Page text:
Hyderabad: Dr. Udai Prakash, orthopaedic consultant, hip and knee specialist, Udai Omni Hospital, Hyderabad explains everything you need to know about knee replacement surgery.
Arthroplasty or knee replacement has become a must procedure for painful knees, popularised by surgeons and the media. However, it must be made clear to the public that it is the LAST option in the management of painful knee arthritis.
More than two lakh knee replacements are done in India each year, but the satisfaction rate after a knee replacement is not very high. Even in countries like the United Kingdom, nearly 20% of patients are dissatisfied with the outcome of this procedure.
What is a knee replacement?
The bottom end of the femur (thigh bone) and the top end of the tibia (shin bone) are capped with a metal implant and in between, a polyethylene spacer is inserted. This procedure corrects the deformity and restores movement and function of the knee.
How do I ensure a good result from knee replacement surgery?
Knee replacement should be done at the right hospital, at the right time, and by the right surgeon. Patients have to be prepared and motivated to endure a six-week recuperation period at home. Many patients may get surgeries done at a less advanced stage of arthritis and these people are generally unhappy with the final outcome. For good outcomes, pain control after surgery should include nerve blocks and multi-modal analgesia by a good pain control team. In addition, the patient should be reasonably healthy and strong as recovery does demand sustained dedication to physiotherapy and exercise.
Reasons you might need a knee replacement?
The most common reason for this operation is severe osteoarthritis, which causes relentless pain, joint deformity, and reduced mobility. Other reasons include rheumatoid arthritis, post-traumatic arthritis, etc. If you suffer from arthritis of the knee that remains painful despite treatment with medicines, physiotherapy, rest and support to assist your mobility, you may benefit from knee replacement surgery.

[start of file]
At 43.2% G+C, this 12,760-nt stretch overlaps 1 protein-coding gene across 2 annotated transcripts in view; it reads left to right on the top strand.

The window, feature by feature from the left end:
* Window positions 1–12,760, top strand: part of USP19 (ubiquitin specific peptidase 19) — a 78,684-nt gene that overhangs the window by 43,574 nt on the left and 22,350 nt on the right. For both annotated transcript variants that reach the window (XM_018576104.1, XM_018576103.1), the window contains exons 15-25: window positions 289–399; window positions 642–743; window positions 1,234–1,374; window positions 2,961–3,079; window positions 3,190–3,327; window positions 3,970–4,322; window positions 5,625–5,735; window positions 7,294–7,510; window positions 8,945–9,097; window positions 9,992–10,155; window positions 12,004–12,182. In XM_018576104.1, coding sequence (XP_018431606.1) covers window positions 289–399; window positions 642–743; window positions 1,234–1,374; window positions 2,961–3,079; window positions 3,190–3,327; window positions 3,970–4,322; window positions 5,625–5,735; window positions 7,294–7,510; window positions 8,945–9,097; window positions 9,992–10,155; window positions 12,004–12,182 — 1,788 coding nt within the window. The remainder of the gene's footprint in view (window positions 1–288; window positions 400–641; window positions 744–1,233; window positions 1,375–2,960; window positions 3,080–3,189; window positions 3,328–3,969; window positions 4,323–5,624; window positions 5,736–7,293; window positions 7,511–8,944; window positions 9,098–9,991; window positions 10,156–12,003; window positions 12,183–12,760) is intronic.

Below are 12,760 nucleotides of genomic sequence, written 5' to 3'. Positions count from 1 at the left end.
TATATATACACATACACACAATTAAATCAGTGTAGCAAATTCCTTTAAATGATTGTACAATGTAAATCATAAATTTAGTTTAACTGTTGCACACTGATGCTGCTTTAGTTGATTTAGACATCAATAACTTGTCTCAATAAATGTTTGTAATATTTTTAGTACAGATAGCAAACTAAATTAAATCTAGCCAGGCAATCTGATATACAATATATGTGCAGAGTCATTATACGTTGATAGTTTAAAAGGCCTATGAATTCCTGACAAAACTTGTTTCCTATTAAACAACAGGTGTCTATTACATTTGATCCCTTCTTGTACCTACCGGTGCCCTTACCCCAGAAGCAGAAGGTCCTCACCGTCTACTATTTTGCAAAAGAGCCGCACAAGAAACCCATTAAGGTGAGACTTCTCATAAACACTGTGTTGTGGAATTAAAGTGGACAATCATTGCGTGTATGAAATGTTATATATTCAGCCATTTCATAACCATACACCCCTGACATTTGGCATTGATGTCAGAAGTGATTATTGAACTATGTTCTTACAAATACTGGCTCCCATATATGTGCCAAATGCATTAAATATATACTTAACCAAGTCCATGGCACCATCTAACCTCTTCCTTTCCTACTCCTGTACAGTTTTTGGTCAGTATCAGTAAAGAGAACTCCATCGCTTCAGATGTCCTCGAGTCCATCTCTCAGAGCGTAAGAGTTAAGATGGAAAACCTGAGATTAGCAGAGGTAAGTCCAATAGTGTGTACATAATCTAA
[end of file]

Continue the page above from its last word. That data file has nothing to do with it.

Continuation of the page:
Your joint specialist may suggest a partial or total joint replacement knee surgery.
· Partial Knee Replacement: Here, only the diseased portion of the knee is replaced unlike in a total knee replacement where even the normal part of the knee is replaced. It goes without saying that a natural knee is always better than an artificial one. The healthy cartilage, bone and ligaments in the rest of the knee are preserved (left alone). There is less blood loss during surgery and knee function recovers faster with partial knee replacement. The knee feels more like a natural knee and functions like one too.
· Total Knee Replacement: This is also a highly successful procedure. Recovery takes longer when compared to a partial knee. At our hospital, total knee replacement is offered to those who have very advanced osteoarthritis involving most of the knee and to those who have inflammatory arthritis like Rheumatoid arthritis.
· Revision Knee Replacement: When a knee replacement fails, the old one must be removed and replaced with a new one. The results of revision surgery are good only in the hands of experienced surgeons. Most primary knee replacements are very successful. However, some 10% of them may fail over 20 years according to most joint registries. A knee replacement can wear out or fail for different reasons such as infection, instability, stiffness, wear and tear, loosening, and fractures around the prosthesis. Surgeons who do high volumes and those who have had good training have very low rates of failure.
Is a robot-assisted knee replacement better than a conventional one?
The much-hyped robotic knee replacement is much more expensive than a conventional one. To this day, there is no proof that they offer better outcomes or are any safer than conventionally done knee replacements. At our hospital, we prefer skilled surgeons rather than robots to do surgery. The day we are convinced that this is the way forward, we’ll get one!
What can you expect from a knee replacement?
Joint replacements are designed to relieve pain, stiffness and improve function. One cannot expect the artificial knee to function like that of a normal natural knee. Most patients are able to walk long distances and climb stairs comfortably. Many are able to live a relatively normal life. Those who’ve had partial knee replacements have a significantly better function in terms of strength and endurance than those who’ve had a conventional total knee replacement.